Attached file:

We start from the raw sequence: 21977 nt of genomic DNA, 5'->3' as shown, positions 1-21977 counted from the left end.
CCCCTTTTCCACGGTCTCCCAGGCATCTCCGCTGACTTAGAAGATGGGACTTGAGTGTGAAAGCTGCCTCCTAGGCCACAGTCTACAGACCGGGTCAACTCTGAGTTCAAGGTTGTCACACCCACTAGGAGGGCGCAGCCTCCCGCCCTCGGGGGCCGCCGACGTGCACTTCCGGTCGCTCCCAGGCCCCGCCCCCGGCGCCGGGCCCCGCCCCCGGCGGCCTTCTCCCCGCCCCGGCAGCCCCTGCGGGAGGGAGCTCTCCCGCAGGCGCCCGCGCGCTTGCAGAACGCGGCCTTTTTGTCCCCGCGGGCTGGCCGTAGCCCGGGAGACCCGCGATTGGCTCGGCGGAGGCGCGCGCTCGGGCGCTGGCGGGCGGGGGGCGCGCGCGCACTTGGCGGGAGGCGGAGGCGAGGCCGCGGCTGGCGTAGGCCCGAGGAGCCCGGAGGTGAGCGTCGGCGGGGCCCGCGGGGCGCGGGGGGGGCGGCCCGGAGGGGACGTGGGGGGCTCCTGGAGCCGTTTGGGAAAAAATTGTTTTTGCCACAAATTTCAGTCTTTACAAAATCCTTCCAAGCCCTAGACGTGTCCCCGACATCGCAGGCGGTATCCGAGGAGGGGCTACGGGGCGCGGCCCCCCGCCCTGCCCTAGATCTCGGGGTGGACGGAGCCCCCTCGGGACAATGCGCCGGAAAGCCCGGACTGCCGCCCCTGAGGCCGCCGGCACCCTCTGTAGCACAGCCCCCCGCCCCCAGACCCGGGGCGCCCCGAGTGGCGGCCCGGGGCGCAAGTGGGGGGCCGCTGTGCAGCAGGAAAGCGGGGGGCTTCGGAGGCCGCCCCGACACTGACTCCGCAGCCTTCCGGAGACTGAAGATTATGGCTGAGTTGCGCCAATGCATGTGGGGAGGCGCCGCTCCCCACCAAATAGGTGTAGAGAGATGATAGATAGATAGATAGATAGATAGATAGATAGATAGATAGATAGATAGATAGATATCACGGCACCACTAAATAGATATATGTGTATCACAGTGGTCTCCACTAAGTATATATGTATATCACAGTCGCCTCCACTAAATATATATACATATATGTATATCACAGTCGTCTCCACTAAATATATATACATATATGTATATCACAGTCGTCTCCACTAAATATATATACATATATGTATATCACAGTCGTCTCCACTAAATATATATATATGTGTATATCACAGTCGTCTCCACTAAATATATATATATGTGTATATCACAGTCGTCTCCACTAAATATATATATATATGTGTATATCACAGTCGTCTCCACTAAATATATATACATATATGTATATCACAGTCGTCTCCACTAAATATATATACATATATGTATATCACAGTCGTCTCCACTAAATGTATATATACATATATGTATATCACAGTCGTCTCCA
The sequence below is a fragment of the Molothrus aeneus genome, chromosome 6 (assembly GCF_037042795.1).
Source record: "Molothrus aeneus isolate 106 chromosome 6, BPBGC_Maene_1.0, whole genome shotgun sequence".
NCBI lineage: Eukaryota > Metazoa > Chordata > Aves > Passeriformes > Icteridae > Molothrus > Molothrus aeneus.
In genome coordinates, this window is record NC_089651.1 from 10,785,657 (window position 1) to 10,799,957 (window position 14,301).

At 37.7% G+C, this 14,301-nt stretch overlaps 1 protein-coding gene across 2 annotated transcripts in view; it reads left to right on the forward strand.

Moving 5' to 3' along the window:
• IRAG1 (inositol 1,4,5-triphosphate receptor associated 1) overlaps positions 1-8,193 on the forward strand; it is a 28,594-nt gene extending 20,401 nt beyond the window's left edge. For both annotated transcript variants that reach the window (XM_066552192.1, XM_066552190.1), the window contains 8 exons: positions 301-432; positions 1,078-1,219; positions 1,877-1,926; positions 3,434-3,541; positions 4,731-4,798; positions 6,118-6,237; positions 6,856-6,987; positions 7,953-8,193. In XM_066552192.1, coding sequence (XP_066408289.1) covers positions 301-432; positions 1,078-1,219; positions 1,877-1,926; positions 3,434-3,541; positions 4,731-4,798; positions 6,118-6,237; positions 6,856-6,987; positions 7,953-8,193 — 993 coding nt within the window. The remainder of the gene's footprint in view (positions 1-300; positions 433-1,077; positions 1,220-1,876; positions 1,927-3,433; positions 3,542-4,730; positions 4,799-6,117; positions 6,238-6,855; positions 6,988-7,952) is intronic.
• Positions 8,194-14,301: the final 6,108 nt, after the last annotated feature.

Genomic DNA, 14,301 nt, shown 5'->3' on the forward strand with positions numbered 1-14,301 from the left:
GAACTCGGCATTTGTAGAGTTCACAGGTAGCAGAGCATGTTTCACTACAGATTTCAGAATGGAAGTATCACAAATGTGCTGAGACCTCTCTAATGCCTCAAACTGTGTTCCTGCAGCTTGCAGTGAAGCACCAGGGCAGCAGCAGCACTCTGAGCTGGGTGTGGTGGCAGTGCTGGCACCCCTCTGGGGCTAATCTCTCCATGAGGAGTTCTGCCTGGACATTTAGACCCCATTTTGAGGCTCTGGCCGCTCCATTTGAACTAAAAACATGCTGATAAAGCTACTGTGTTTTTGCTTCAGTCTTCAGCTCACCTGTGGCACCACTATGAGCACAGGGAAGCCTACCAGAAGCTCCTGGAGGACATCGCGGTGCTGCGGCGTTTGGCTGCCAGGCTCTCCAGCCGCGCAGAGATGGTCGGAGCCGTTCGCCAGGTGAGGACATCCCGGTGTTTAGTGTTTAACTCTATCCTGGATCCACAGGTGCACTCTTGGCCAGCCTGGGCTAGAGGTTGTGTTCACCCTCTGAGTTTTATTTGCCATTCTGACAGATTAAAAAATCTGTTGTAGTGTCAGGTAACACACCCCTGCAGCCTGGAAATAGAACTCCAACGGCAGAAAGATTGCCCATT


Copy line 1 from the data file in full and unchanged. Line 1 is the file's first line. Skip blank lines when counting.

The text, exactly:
We start from the raw sequence: 21977 nt of genomic DNA, 5'->3' as shown, positions 1-21977 counted from the left end.